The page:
We fight to improve the lives
of everyone affected by epilepsy

Children with epilepsy missing out on diagnostic tests and life-changing treatment

10 Sep 2020

More than two-thirds (70%) of children eligible for epilepsy surgery to treat their seizures were not referred, a new report has found.

The Royal College of Paediatrics and Child Health (RCPCH) has today published the latest Epilepsy12 report. The report highlights the experiences of children with epilepsy services across England and Wales between 2018-19.

Epilepsy surgery has the potential to stop seizures for children with some types of epilepsy. It can be a life-changing treatment for those who are eligible.

As well as finding that children were not being referred for surgery, the report revealed delays in children receiving tests and scans. Around a third (31%) of children who should have had an MRI scan to help with diagnosis and treatment, did not receive one. Just under half (44%) of children with epilepsy also didn’t have an EEG within four weeks, as recommended by the National Institute of Health and Care Excellence (NICE).

Additional gaps were shown in mental health provision, with only 14% of health boards and trusts being able to integrate these services into children’s epilepsy care. Transition from children’s to adult epilepsy services was also highlighted as an issue. Four-fifths (81%) of children’s services reported that there are no agreed pathways for children to move from children’s to adult services.

The Epilepsy12 report has also shown improvements in some areas of epilepsy care, such as increased access to epilepsy specialist nurses (ESNs). ESNs are a key part of the epilepsy team and can make a big difference to patient care.

Chief executive of the charity Young Epilepsy, Mark Devlin, said: “The Epilepsy12 report shows great work being done by many children’s epilepsy services across the country, but the report also shows that too many children are waiting too long for diagnostic tests or not even having the recommended tests. The NHS Commissioner must ensure that every child with epilepsy has timely access to the investigations and treatments they should have to help families manage this serious condition.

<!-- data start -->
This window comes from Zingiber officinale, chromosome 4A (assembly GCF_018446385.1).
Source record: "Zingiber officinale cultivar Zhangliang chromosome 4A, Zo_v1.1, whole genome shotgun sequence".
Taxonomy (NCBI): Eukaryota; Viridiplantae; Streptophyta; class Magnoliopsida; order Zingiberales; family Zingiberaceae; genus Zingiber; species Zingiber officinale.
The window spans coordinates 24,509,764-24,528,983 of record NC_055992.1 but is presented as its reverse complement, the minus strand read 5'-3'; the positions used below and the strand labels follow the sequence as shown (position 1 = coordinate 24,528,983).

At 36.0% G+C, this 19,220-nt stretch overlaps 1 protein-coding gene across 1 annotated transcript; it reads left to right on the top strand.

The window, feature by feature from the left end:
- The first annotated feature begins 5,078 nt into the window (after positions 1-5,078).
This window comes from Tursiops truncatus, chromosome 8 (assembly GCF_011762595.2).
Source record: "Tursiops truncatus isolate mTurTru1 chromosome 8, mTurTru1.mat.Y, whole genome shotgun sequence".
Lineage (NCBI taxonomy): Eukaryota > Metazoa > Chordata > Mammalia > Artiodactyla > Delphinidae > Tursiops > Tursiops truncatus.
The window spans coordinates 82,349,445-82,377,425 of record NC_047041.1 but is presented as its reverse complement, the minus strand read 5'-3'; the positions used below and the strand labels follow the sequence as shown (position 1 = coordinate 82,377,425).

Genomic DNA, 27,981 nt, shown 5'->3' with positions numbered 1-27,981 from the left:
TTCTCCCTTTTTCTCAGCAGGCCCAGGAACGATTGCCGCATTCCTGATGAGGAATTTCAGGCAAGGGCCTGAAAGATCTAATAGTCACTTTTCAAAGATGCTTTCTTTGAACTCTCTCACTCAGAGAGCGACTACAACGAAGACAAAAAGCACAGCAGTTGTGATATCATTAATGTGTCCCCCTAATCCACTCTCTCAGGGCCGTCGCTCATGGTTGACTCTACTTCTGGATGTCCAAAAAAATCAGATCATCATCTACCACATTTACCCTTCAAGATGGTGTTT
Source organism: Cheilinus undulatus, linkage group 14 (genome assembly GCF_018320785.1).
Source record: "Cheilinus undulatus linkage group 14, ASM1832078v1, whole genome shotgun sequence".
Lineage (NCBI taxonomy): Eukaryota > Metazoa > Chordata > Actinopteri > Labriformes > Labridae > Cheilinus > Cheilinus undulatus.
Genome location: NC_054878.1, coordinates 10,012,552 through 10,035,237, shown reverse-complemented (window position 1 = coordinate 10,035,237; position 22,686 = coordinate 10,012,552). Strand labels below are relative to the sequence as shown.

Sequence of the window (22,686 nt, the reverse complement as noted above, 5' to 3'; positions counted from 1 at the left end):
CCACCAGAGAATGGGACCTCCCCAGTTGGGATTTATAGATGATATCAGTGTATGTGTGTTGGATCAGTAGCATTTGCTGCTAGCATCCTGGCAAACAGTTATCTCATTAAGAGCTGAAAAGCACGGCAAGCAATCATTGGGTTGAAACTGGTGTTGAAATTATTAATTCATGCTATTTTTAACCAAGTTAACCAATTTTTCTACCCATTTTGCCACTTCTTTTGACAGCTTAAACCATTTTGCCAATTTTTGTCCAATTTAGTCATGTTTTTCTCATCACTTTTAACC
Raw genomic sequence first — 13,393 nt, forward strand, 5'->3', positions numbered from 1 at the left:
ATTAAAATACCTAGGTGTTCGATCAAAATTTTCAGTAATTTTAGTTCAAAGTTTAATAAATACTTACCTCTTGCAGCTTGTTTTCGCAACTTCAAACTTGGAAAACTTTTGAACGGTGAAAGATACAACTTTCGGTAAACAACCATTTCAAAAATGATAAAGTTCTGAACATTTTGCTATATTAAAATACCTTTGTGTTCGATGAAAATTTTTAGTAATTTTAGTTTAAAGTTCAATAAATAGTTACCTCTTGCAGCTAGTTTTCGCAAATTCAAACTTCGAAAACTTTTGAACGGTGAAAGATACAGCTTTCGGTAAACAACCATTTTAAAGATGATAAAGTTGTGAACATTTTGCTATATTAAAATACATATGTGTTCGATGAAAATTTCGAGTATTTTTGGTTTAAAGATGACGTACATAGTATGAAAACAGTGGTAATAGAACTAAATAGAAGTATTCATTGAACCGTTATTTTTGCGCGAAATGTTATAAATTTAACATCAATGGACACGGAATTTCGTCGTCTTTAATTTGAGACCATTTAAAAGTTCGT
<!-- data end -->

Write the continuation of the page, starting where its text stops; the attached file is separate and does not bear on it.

“Children with epilepsy rely on investigations to help pinpoint a diagnosis and get the right treatment to control seizures. These seizures can significantly disrupt children’s day-to-day lives at home, at school and with their friends. The sooner the right treatment can be identified by specialists, the better chance families have to manage their child’s condition and enable them to achieve their full potential.”

Angie Pullen, epilepsy services director at Epilepsy Action, added: “The report shows many encouraging improvements in epilepsy services for children, with better access to and input from epilepsy nurses and doctors with expertise in the condition.

“In November 2019, we were looking at an improving picture of access to care. However, in September 2020, services may not be sustaining those improvements. The response to COVID-19 has focused attention and led to increased waiting times for diagnostic tests like MRI scans. Appointments are now often [over] telephone, and though sometimes very helpful, we question if best care can always be delivered from a distance.”

The full report is available on the RCPCH website.


You may also be interested in...

Epilepsy organisations and leading neurologists call for urgent restart of epilepsy services

Epilepsy services need to resume as quickly and safely as possible, say leading epilepsy charities and health professionals. In a statement released last week, they have urged decision makers and clinicians to prioritise neurology, including epilepsy, as lockdown eases and services resume. 

There are no comments yet. Be the first to comment...

Question about your epilepsy?

Your question will be sent to our helpline advisors.

Have a comment about this page?

All comments are reviewed by a moderator before publishing. Comments will be edited or deleted if they are offensive, libellous, slanderous, abusive, commercial or irrelevant.

We ask for your email when you make a comment through this website. This means that we can let you know directly that we have replied to you. By making a comment through the website, you allow us to use the comment in our publicity without using your name. If we would like to use your name, we will email you to get your permission.

The content of this field is kept private and will not be shown publicly.
This question is for testing whether you are a human visitor and to prevent automated spam submissions.
8 + 3 =
Solve this simple math problem and enter the result. E.g. for 1+3, enter 4.